“The Moment of Truth: Polygraph Firm Banks on Separating Fact from Fiction”

Washington Post staff writer Michael Alison Chandler profiles Northern Virginia Pre-Employment and Polygraph Services. Excerpt:

Light filters through the heavy morning clouds and into the cramped waiting room, shining on Lawrence J. Mangan as he shifts in his chair, waiting to be grilled.

Just before 9 a.m., Darryl L. DeBow comes for him. They walk through a storage room and into a windowless office, where DeBow will attach Mangan to a computer, via two chest straps that will monitor his breathing and put a blood pressure cuff on his arm and metal plates on his fingertips to gauge perspiration.

Mangan has gone through an 800-question psychological exam and taken a drug test. He now faces his final barrier to employment at the Leesburg Police Department: a lie detector test.

He’ll be one of about 1,000 people tested this year by Northern Virginia Pre-Employment and Polygraph Services, which is affiliated with the Virginia School of Polygraph, based in downtown Leesburg.

If he passes, Mangan can quit his job with the Vienna Police Department, with its alternating schedule of nights and days, and work saner shifts closer to home and his wife and three children.

“We’ve weeded out a lot of bad candidates. They come in spit shined and look good on paper, then fall apart during the polygraph,” DeBow said in an interview. “Sex crimes, theft from employers, falsification of records. . . . You name it, people have done it.”

The beginning of the test is informal. No wires, no digital monitors. Just a couple of guys talking. DeBow inquires about Mangan’s 21 years as a New York City correctional officer and asks him to rate how happy his childhood was and how many drinks he has in a given week.

“We don’t work with angels here,” DeBow told him. “You got to give me the 100 percent truth. You got to get it out there.”

Before he entered the controversial field of polygraphy, DeBow was a Loudoun County sheriff’s deputy. In the early 1990s, shortly after a promotion to sergeant, he fell off a ladder during a SWAT team drill and landed on his back. His injuries caused chronic pain and confined him to a desk job. DeBow went to polygraph school and returned to the department as an examiner.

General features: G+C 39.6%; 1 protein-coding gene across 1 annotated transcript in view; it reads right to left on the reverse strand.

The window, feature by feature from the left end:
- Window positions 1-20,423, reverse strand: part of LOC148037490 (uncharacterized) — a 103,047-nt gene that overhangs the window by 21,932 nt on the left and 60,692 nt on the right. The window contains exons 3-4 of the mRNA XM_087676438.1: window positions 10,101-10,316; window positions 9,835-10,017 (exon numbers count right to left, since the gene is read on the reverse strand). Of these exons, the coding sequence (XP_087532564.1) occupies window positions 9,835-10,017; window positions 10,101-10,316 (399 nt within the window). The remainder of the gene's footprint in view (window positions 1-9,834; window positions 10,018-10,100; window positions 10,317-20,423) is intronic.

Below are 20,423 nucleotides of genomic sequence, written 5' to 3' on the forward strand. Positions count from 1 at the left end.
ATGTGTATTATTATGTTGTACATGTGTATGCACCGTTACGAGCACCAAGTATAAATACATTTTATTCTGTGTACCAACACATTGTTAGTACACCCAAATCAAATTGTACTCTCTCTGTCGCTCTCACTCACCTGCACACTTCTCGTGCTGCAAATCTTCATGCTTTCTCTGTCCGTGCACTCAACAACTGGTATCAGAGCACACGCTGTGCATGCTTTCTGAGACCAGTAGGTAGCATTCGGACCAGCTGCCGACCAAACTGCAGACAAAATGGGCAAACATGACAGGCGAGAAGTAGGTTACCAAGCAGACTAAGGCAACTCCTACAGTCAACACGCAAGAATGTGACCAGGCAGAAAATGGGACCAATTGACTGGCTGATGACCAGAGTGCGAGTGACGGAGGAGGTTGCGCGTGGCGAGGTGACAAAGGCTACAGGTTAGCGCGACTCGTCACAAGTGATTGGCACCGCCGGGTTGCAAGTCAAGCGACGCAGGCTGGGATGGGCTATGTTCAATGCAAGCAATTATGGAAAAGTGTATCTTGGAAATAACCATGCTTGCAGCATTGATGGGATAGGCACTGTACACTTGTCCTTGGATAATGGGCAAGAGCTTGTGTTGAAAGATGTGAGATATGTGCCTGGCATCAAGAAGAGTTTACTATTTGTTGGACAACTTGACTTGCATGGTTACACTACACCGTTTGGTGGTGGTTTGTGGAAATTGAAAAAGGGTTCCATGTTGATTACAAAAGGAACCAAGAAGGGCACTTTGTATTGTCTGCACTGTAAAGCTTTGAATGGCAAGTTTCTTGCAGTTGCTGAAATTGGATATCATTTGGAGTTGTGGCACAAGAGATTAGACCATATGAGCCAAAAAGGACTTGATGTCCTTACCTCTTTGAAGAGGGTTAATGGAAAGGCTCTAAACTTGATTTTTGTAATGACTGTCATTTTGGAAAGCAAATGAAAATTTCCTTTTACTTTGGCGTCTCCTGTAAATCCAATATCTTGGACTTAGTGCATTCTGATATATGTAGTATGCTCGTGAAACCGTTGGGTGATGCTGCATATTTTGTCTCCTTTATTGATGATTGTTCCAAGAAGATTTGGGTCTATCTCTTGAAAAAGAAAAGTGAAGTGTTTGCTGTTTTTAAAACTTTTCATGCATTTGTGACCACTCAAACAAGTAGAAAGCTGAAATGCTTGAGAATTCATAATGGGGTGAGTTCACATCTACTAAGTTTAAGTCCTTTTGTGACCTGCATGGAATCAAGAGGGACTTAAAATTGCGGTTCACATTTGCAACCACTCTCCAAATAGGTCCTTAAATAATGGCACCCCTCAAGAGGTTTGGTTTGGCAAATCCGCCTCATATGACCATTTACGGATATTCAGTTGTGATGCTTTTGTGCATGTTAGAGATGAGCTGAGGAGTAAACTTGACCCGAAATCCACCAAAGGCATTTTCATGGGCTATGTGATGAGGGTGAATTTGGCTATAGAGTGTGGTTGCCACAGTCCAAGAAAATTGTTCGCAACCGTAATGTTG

“When one door shuts, another door opens,” he said. “I was given a second chance.”

In 2003, he bought the Virginia School of Polygraph, one of 19 schools in the world accredited by the American Polygraph Association, and moved the headquarters from Virginia Beach to Leesburg. The school annually trains 20 to 35 examiners, who come from as far as Costa Rica and Canada.

DeBow and four other examiners administer tests, monitoring the activities of convicted sex offenders, aiding criminal investigations, testing potential hires for local police or fire departments and checking the fidelity of clients’ potential spouses.

“Everybody has that deep, dark little secret that they want to keep hidden,” DeBow said. His job is to expose buried misdeeds through his probing questions and, later, through his technological fluency.

The informal, introductory questions continued:

Did you ever commit the act of burglary?

Assault and battery? Domestic abuse?

Rape, forcing someone to have sex who was drunk or drugged?

Exposing yourself or peeping in someone’s window?

Petty larceny; theft of anything?

After a string of no’s, Mangan hesitated at the last question. The hum from the computer filled the room.

“I guess when I was a kid, maybe candy,” Mangan finally said.

“When you lie, you have what is called a sympathetic response; your body goes into fight-or-flight mode,” DeBow said. “It affects the pulse rate, blood pressure, respiratory and galvanic skin response [sweatiness]. We measure these things.”

“That’s nonsense,” said Drew C. Richardson, a former FBI agent with a PhD in physiology. He has testified before the Senate, challenging the government’s use of polygraph testing. “There isn’t an isolated ‘lie response,’ ” he said.

Such emotions as anger, surprise or revulsion also can trigger similar physiological responses, Richardson said. When a job is on the line, someone could be responding in fear “to the consequences of being branded a liar, rather than being caught in a lie,” he said.

Dr. Richardson is right. There is broad consensus amongst scientists that polygraph “testing” has no scientific basis, and false positives are all too common.

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